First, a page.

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This one is about: ABR - Hearing Test Explained
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Can anybody tell me what ABR is? What it does? How it does it? What it's like? Sedating my baby makes me very nervous. Thanks.
ABR stands for Auditory-evoked Brainstem Response. It is the same as the BEHR (Brainstem Evoked Hearing Response) and BAER (brainstem auditory evoked response?) that have been referred to in the list before.
It is a sort of electroencephalogram (EEG) that measures the brainstem's response to hearing the test sound.
When the brain hears a sound its nerve cells fire off in a set pattern to tell the owner of the brain there was a sound. (The brainstem is just a part of the brain just above the spinal cord at the base of the skull). The nerve cells firing off naturally produce a small electrical signal that can be picked up by sensitive electrodes stuck onto the scalp, much like electrodes on the chest pick up the natural electrical signal of the heart muscle firing off in an electrocardiogram (ECG or EKG). The signal is measured over many repetitions of the test sound and averaged by computer to remove the influence of electrical interference and artefact.
The baby has to be asleep so you are just getting the brain's response to the sound, rather than the brain's response to looking around the room, crying, gooing at the audiologist and so on, not to mention the interference from the movement of the scalp and facial muscles (which produce a much stronger electrical signal than the brain cells do from the other side of the skull bones!)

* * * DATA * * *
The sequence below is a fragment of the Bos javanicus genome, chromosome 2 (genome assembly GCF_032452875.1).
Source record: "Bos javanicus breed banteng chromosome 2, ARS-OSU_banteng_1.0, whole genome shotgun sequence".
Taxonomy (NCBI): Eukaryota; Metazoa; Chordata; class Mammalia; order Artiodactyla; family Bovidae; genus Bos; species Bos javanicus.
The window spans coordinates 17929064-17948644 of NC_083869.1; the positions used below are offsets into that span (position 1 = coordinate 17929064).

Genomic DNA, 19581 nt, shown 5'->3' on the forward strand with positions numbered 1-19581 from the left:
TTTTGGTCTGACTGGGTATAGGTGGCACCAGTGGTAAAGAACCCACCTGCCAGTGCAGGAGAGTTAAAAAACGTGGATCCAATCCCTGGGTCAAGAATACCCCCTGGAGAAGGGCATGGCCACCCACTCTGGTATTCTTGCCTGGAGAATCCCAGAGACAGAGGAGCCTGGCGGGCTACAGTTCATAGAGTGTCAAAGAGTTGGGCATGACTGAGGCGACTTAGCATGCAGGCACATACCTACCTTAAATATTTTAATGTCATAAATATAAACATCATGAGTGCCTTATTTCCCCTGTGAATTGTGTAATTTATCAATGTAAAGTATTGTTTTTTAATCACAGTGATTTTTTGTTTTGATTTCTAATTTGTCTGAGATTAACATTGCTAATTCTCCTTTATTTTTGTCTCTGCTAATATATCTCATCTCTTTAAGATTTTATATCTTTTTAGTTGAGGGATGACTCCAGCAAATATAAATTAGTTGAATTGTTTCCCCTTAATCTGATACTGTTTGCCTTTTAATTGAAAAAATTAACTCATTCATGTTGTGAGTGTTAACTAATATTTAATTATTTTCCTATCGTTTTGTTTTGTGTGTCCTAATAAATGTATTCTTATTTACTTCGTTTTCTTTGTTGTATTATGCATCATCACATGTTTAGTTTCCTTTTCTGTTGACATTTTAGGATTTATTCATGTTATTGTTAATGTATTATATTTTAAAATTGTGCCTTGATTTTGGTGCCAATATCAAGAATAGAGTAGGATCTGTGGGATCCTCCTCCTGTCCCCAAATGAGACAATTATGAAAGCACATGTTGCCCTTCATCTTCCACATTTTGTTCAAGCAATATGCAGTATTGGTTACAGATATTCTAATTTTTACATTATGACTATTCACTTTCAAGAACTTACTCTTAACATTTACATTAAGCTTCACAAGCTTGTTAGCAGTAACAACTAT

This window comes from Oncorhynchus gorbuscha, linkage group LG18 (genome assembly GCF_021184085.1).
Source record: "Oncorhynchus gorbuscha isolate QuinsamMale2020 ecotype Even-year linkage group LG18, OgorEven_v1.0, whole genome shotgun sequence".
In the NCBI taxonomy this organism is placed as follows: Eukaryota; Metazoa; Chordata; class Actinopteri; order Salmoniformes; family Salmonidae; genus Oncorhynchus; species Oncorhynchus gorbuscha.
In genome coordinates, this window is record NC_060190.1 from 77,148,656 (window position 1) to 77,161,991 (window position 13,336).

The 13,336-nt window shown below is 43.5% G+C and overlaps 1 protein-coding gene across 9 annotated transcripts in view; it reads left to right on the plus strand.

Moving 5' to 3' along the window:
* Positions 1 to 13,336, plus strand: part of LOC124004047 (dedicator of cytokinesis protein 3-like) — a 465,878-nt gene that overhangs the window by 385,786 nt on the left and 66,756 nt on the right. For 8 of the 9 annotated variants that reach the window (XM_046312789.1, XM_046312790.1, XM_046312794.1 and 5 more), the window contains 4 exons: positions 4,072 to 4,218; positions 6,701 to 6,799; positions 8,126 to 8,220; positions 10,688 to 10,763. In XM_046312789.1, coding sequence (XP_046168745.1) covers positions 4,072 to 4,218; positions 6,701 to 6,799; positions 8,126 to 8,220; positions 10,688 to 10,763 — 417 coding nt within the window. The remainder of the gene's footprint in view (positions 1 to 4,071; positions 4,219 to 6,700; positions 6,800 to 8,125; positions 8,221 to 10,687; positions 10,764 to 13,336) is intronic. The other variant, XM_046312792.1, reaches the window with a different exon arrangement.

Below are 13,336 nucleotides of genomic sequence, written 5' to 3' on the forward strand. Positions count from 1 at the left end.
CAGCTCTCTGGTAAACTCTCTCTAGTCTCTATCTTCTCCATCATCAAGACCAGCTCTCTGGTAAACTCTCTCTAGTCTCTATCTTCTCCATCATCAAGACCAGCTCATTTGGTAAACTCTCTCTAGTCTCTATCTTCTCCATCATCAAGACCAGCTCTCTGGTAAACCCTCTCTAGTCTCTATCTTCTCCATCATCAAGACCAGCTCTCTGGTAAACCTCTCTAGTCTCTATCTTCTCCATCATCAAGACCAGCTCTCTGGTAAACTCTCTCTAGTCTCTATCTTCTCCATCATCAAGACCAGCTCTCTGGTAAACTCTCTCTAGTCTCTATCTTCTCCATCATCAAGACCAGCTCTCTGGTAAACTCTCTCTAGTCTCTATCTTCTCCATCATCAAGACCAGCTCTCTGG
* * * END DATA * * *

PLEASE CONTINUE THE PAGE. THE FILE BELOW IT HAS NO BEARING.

As Joanne has said before, this is the only accurate way of measuring hearing in babies because they can't tell us when they can hear something or not. This test lets their brain tell us directly. I think it's pretty neat! It can also tell right from left because you can play the sound into the right and then the left ear and see if there is a difference in the volume needed to produce a brainstem response.
Emma has had two of these tests. We didn't have to sedate her. The advice was to wake her early that day, not allow her to have her normal nap, and to delay her feeding until we got to the clinic. Then we fed her and she fell right off to sleep.
It required two people to get her there though - one to drive and the other to keep her awake in the car seat! It felt so mean to keep her awake like that. Once I gave her a blast with the car stereo to wake her up. Hope that didn't affect the results of the test! :> I know this method didn't work with all the babies though.
The audiologist said we were very lucky to have Emma go off to sleep so easily. Other mothers had waited for hours at the clinic, and had even had to come back another day to have another try! Anyway, I don't think you should have to sedate him.
This might even effect the result of the test, I don't know (just speculating there).
There is another article on hearing tests. Go to WS-182.html
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